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O.T.: Power Tool Storage in the Woodshop

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  • O.T.: Power Tool Storage in the Woodshop

    Hey Guys,

    I've got a decent setup in my basement where I build my speakers. Rolling tables and larger tools; roller caddy for my clamps and sheet goods, even my countertop drawing working area is lit and on wheels.
    I have two metal toolboxes for my hand tools, wrenches, drill bits, small stuff like that.

    What I don't have though is a good way to store my power tools like routers, trim routers, belt and orbital sanders, jig saws, stuff like that. I basically have them on the other side of the basement just sitting willy-nilly on a shelf. They get dusty and they are far away. I want to clean this arrangement up and get them closer and more accessible.

    I was thinking of using those smaller clear tubs from Walmart that have lids that attach and lock with the two side handles. Make a shelving cabinet with shelves in different sizes as well as bins in similar sizes that will hold each tool comfortably. The whole shelving unit would be on wheels and could roll to and fro as needed.

    Something like this, but with tools instead of shoes and shirts on a wheeled shelving system:

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    I kind of feel like I'd like to keep this more on the simple-side as opposed to a Norm Abrams, bearing-drawer slide system made of birds-eye maple and Baltic Birch.

    So my question is, how do you guys handle smaller power-tool storage in your shop?

    TomZ
    *Veneering curves, seams, using heat-lock iron on method *Trimming veneer & tips *Curved Sides glue-up video
    *Part 2 *Gluing multiple curved laminations of HDF *Cello's Speaker Project Page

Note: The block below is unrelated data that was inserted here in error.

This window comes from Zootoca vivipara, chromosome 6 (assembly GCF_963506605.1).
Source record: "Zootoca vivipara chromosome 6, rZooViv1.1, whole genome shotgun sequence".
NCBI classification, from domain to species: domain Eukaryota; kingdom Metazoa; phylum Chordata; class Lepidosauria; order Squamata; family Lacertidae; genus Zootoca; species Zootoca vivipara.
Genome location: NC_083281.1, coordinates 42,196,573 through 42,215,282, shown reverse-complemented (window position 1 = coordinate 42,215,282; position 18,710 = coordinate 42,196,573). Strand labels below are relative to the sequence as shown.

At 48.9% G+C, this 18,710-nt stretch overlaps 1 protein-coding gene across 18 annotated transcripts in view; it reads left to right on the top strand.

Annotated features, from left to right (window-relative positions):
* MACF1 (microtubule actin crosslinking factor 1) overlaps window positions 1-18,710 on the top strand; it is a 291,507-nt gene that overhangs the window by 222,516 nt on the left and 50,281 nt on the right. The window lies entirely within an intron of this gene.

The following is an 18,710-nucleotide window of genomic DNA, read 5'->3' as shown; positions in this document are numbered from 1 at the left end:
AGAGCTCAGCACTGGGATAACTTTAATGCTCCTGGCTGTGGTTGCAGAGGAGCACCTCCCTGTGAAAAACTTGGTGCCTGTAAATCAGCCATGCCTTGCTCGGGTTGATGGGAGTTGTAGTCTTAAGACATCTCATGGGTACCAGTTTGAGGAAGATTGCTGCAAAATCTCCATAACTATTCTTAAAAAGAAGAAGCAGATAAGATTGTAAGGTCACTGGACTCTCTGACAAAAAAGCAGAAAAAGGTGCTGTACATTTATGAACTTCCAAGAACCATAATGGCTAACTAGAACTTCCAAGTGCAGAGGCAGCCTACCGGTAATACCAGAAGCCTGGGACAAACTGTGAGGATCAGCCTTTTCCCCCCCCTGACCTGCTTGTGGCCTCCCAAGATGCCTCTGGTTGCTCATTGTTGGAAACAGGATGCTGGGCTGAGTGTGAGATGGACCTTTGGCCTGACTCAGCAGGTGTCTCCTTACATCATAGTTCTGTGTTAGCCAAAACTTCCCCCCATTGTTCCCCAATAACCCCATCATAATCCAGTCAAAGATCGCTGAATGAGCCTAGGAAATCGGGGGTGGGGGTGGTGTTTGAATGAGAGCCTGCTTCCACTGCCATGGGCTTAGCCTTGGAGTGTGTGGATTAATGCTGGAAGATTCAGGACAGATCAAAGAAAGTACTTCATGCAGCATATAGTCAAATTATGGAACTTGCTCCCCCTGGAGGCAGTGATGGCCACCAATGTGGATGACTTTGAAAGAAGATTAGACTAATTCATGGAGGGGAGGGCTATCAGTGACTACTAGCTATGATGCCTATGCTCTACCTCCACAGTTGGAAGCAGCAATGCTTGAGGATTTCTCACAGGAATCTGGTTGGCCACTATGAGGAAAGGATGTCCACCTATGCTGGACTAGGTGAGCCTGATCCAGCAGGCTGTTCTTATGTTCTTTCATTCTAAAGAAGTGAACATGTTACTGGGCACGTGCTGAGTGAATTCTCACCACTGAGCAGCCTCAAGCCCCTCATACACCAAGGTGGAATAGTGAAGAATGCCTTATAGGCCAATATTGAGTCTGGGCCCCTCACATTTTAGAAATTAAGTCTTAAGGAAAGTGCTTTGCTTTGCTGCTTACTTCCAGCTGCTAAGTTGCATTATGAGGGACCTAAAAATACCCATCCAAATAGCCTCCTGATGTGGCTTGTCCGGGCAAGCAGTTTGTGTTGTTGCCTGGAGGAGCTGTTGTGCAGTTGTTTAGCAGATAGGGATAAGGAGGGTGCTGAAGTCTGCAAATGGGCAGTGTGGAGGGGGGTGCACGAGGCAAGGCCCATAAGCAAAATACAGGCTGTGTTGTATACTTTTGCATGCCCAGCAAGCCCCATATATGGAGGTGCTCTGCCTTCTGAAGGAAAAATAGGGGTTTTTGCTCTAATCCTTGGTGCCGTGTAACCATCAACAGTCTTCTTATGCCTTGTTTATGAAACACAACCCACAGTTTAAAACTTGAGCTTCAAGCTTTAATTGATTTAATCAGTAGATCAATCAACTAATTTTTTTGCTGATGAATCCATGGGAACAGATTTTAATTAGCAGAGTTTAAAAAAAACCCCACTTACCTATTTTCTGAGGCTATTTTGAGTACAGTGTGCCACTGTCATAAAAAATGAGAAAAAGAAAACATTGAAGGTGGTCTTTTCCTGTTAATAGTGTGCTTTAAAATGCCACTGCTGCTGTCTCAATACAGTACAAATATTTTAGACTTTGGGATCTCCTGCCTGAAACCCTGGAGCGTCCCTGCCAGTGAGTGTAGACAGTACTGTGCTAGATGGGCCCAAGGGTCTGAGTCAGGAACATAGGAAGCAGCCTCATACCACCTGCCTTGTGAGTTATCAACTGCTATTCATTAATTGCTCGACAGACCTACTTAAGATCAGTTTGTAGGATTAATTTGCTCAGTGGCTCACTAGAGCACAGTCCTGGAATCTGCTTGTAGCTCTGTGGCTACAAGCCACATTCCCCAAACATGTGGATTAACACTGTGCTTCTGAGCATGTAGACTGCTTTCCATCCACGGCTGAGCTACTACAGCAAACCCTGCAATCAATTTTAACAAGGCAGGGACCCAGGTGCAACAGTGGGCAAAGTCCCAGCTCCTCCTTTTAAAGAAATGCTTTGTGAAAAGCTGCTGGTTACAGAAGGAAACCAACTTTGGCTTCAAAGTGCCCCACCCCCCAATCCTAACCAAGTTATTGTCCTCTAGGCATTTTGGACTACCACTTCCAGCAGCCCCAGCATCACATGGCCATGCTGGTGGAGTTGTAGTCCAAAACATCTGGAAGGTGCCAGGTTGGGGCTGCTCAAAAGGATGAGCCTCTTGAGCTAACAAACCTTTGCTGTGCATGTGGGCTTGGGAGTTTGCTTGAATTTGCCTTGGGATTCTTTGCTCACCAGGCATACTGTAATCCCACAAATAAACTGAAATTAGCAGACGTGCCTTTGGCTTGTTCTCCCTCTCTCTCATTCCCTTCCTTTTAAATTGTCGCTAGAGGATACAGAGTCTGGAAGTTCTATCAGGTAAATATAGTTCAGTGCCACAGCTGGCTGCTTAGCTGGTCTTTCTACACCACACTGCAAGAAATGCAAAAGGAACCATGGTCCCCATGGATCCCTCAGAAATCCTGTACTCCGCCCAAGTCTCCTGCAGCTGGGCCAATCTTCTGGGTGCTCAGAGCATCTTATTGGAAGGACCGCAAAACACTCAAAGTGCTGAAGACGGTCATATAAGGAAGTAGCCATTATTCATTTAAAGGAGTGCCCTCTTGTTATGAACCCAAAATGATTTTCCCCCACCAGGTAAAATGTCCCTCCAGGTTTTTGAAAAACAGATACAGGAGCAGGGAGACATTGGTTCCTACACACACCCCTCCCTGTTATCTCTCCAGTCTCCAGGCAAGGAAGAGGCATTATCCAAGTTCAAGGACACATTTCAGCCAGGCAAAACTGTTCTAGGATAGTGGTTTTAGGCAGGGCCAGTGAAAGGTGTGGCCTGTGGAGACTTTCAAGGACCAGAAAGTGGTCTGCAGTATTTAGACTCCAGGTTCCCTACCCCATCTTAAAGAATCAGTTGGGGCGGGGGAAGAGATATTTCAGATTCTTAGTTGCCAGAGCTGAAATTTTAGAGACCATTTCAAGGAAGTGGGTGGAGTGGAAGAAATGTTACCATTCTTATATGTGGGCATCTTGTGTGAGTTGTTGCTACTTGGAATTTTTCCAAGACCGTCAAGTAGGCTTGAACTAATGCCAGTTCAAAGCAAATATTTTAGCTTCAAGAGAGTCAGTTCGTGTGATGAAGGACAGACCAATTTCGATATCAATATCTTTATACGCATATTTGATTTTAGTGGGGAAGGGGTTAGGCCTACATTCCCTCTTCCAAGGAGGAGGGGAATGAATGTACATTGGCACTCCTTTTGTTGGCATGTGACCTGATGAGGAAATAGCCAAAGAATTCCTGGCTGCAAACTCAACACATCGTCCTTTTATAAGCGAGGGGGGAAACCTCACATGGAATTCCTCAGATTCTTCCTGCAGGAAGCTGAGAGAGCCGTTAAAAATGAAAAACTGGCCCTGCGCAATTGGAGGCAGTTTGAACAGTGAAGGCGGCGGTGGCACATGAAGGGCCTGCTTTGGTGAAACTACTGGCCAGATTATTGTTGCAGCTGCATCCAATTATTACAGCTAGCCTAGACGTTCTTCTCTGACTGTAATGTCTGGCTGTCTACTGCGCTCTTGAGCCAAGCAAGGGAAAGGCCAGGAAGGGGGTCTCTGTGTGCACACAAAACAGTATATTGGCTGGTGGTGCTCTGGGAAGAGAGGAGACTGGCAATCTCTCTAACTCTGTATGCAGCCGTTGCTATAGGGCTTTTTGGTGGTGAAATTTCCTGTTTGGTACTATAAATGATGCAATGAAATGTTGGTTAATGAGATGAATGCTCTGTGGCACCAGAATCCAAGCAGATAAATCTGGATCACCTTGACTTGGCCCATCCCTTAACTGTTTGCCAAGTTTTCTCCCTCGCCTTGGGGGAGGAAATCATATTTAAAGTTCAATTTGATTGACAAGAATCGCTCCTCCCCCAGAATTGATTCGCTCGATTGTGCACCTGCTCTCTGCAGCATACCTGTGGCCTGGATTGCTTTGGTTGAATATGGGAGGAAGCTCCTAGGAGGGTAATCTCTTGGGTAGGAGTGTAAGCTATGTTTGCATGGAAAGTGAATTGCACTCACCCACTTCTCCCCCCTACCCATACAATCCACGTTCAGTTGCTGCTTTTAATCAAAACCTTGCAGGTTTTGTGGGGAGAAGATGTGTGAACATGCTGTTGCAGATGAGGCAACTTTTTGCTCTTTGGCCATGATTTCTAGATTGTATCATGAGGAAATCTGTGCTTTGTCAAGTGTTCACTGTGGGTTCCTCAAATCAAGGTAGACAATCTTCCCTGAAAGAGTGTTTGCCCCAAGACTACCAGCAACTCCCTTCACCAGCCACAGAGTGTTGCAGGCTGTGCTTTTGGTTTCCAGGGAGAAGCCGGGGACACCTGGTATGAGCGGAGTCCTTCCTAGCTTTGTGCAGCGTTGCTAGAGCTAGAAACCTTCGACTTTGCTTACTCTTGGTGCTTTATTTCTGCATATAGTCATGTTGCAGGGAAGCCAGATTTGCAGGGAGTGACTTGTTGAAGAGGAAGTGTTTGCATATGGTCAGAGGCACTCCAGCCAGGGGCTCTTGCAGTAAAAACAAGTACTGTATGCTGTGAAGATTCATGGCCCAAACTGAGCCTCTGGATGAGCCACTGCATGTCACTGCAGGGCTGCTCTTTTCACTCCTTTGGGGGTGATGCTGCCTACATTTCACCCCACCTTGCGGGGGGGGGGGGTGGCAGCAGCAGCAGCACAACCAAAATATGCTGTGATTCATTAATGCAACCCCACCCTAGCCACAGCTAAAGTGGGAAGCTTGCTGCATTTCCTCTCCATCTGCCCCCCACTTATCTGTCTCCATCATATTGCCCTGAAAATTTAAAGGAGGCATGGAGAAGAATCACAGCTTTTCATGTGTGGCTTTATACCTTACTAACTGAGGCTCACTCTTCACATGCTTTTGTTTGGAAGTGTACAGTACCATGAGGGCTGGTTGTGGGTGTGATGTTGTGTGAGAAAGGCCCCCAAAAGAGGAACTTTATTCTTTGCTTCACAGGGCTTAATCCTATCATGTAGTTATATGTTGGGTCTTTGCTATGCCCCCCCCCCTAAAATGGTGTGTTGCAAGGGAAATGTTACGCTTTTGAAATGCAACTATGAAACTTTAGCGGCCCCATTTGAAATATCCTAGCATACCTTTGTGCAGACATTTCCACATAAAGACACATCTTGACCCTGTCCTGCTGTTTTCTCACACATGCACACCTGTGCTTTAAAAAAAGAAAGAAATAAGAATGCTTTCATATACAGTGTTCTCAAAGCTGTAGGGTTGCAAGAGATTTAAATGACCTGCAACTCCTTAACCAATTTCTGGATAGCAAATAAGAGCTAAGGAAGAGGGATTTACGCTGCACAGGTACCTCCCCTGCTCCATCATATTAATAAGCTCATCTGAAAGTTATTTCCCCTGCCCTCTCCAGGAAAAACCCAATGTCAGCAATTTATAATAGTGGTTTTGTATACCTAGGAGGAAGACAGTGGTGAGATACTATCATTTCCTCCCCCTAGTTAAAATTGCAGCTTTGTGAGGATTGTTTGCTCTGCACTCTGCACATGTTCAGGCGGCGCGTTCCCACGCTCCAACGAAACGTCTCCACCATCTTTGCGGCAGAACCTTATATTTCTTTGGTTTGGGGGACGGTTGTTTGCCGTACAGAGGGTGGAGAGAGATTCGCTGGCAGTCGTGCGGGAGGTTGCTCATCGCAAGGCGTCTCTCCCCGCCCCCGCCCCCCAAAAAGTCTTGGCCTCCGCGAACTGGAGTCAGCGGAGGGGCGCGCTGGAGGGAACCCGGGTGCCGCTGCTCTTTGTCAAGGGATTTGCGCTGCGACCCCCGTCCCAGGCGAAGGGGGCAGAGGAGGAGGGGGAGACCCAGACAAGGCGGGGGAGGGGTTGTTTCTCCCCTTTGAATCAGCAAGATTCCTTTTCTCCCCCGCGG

*Building the "Micro-B 2.1 Plate Amplifier -- Part 1 * Part 2 * Part 3 * Part 4 * * Part 5 'Review' * -- Assembly Instructions PDF

  • #2
    I have hooks on the walls. With corded tools I wrap the cord around the tool, in the process creating a loop to hang on a hook.
    www.billfitzmaurice.com
    www.billfitzmaurice.info/forum

    Comment


    • #3
      Total mayhem here.

      Comment


      • #4
        I recently built a 4' x 6' rolling workstation that includes my tabletop saw, three routers, and storage for 2'x4' handy panels, belt/disc sander, oscillating sander, and my most popular power tools. Everything is at hand this way. Also, I watch Steve Ramsey's channel on YouTube and I think he built a tool caddy like you describe in on of his videos. Good luck!

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        • #5
          That's really nice.

          Comment


          • #6
            Dukk, that's a pretty cool tool island! You're killing multiple winged fowl with one spherical projectile!
            The storage for the handi-panels is genius too. One thick cord runs it all. What a good idea.

            Bill, you use corded tools?

            TomZ
            *Veneering curves, seams, using heat-lock iron on method *Trimming veneer & tips *Curved Sides glue-up video
            *Part 2 *Gluing multiple curved laminations of HDF *Cello's Speaker Project Page

            *Building the "Micro-B 2.1 Plate Amplifier -- Part 1 * Part 2 * Part 3 * Part 4 * * Part 5 'Review' * -- Assembly Instructions PDF

            Comment


            • #7
              Yes, Tom, and some of us even have phones with cords!!

              Comment


              • #8
                This guy on YouTube did a video on shop organization for a small shop (https://youtu.be/gCtRWwvGHeY). He has a really neat caddy system for his hand power tools. It's wall mounted with French cleatss, not wheel mounted, but I'd bet you could adapt it to a small cart that uses a central panel or box as kind of a "two-sided wall." I could draw up a quick rough plan/sketch if this seems at all interesting.

                Comment


                • #9
                  Originally posted by dmboston View Post